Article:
Bingo. You can read up on the Garn-St. Germain Depository Institutions Act of 1982 for more info, if you don't want to believe what random strangers on the internet tell you.

  5. #5
    Join Date
    Nov 2013
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    6,196

    Default Re: Right to Assume

    Quote Quoting flyingron
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    The first thing you need to do is fix that so you have a tenancy by the entirety.
    In Oregon as in many states, a Tenancy by the Entirety is created if the deed says something like, John and Jane Doe, husband and wife are grantees. The deed does not have to say that it is a Tenancy by the Entirety.

  6. #6
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    Sep 2010
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    18,915

    Default Re: Right to Assume

    Quote Quoting budwad
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    In Oregon as in many states, a Tenancy by the Entirety is created if the deed says something like, John and Jane Doe, husband and wife are grantees. The deed does not have to say that it is a Tenancy by the Entirety.
    Yes, that's the presumption. However if the deed jus says Mrs. Jane Doe, then it is NOT tenancy by the entirety. I have a sinking feeling unless someone went and filed a new deed after the loan closed, that this is exactly how it is. Lenders are a bit reticent to not list all the owners on the note (for good reason). My mother-in-law got caught by this one.

  7. #7
    Join Date
    Jan 2006
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    38,429

    Default Re: Right to Assume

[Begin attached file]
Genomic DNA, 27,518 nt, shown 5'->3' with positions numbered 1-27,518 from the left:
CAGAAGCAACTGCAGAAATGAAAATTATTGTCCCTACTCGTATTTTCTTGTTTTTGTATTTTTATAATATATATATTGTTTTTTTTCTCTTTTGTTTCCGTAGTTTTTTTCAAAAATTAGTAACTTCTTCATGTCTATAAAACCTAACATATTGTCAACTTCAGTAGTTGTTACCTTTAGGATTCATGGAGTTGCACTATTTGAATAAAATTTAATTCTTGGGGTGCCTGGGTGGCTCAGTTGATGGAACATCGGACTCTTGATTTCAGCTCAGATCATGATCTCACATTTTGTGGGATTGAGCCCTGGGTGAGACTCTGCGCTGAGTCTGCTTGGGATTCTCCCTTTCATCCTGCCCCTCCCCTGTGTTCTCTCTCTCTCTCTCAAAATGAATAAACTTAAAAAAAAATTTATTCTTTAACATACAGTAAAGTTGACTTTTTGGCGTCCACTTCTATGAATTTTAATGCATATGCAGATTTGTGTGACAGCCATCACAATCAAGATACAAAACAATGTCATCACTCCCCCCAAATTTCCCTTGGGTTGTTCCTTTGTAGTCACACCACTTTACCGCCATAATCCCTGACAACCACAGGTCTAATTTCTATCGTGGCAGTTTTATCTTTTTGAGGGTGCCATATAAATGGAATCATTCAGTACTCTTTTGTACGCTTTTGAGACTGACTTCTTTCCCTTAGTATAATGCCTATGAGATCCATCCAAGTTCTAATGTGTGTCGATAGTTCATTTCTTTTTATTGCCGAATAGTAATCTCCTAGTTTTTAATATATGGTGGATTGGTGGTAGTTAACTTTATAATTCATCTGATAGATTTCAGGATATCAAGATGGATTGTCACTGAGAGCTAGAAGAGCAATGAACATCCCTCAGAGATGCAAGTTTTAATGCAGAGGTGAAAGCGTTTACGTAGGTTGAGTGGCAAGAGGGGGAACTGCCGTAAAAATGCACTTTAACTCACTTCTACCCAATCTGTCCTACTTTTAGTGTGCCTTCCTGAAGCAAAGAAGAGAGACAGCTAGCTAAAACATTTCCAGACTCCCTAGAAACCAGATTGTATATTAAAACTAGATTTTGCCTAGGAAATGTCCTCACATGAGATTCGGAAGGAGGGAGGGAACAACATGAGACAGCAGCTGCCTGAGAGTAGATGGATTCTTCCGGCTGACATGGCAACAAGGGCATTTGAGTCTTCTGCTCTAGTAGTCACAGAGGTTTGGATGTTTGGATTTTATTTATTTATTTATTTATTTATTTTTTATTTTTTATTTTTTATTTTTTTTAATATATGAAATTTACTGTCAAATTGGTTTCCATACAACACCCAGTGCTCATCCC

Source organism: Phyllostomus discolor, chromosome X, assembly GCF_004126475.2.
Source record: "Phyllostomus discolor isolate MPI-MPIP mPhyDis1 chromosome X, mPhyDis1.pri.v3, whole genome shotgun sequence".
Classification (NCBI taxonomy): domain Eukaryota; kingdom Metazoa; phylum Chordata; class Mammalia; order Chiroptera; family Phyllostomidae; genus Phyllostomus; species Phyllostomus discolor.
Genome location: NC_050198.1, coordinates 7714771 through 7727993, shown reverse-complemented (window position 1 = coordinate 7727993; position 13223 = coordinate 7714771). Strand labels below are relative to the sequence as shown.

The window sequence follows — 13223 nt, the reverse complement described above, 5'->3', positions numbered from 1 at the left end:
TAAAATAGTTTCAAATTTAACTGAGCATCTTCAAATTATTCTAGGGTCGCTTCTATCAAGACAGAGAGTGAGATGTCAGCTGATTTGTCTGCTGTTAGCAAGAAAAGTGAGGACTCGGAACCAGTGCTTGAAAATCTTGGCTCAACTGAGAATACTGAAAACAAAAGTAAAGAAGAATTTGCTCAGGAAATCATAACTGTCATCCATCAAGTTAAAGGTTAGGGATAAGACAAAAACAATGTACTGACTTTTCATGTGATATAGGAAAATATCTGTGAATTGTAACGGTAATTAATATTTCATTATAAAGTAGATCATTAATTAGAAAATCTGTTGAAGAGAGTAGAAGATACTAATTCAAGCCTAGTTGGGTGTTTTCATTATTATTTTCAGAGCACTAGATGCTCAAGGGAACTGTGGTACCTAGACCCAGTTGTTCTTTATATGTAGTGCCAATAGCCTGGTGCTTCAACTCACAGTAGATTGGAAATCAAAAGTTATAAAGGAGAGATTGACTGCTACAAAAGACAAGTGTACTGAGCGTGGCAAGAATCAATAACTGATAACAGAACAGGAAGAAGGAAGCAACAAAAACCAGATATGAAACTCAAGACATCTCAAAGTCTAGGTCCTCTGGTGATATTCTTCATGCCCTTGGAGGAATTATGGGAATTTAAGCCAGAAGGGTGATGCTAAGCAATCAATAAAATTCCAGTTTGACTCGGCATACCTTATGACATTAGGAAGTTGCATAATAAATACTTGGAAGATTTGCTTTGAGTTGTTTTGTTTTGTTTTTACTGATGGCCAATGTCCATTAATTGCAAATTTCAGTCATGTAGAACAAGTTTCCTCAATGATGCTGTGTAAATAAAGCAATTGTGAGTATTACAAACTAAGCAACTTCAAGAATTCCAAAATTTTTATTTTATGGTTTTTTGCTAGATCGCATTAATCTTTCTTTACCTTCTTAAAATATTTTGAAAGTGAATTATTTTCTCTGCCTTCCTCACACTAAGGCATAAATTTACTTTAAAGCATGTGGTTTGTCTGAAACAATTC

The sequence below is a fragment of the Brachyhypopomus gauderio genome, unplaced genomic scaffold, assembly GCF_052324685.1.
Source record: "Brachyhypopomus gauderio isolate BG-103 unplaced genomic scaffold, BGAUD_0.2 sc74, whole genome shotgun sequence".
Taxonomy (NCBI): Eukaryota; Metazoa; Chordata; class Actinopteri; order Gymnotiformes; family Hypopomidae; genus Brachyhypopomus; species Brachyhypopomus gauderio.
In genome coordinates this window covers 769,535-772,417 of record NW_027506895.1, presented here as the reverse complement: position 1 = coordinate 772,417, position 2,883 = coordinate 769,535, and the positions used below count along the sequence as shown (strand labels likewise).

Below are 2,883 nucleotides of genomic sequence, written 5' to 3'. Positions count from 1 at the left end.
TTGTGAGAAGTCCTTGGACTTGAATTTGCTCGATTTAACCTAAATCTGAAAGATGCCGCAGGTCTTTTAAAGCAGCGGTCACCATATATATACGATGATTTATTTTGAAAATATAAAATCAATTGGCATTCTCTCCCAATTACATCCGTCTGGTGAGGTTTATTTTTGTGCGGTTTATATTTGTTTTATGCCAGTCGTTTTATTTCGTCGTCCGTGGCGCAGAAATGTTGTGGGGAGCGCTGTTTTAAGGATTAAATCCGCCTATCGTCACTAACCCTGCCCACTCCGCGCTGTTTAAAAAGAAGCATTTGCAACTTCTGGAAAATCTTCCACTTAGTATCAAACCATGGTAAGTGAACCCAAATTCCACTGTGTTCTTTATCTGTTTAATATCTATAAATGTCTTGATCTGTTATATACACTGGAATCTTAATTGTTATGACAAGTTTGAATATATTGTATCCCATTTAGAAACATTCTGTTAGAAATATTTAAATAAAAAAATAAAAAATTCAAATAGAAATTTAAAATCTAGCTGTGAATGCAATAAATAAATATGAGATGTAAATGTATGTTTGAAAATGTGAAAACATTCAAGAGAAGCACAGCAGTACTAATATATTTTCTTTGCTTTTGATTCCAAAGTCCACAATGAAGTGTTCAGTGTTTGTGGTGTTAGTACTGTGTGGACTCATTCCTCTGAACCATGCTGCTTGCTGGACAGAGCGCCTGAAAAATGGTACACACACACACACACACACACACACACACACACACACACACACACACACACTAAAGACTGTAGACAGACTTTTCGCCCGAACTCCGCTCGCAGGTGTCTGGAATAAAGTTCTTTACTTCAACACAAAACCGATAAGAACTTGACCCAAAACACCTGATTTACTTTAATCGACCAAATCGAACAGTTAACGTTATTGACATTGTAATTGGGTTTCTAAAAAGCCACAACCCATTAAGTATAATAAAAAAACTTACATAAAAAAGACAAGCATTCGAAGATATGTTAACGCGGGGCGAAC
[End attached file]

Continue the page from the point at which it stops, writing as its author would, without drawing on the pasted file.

Quote Quoting flyingron
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    Yes, that's the presumption. However if the deed jus says Mrs. Jane Doe, then it is NOT tenancy by the entirety. I have a sinking feeling unless someone went and filed a new deed after the loan closed, that this is exactly how it is. Lenders are a bit reticent to not list all the owners on the note (for good reason). My mother-in-law got caught by this one.
    Exacttly

    given that the op would have a legal interest in the property if on the deed, it is extremely (like in just not happening) that a lender will make a loan in just one party’s name or at least they would require any Co tenants sign acknowledgments of the lenders rights superseding the rights of the co tenants rights if the lender should need to foreclose on the property. It doesn’t sound like such acknowledgments have been executed

  8. #8
    Join Date
    Mar 2019
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    2

    Default Re: Right to Assume

    Quote Quoting bcr229
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    Bingo. You can read up on the Garn-St. Germain Depository Institutions Act of 1982 for more info, if you don't want to believe what random strangers on the internet tell you.
    I depend on the kindness of strangers. Thank you everyone.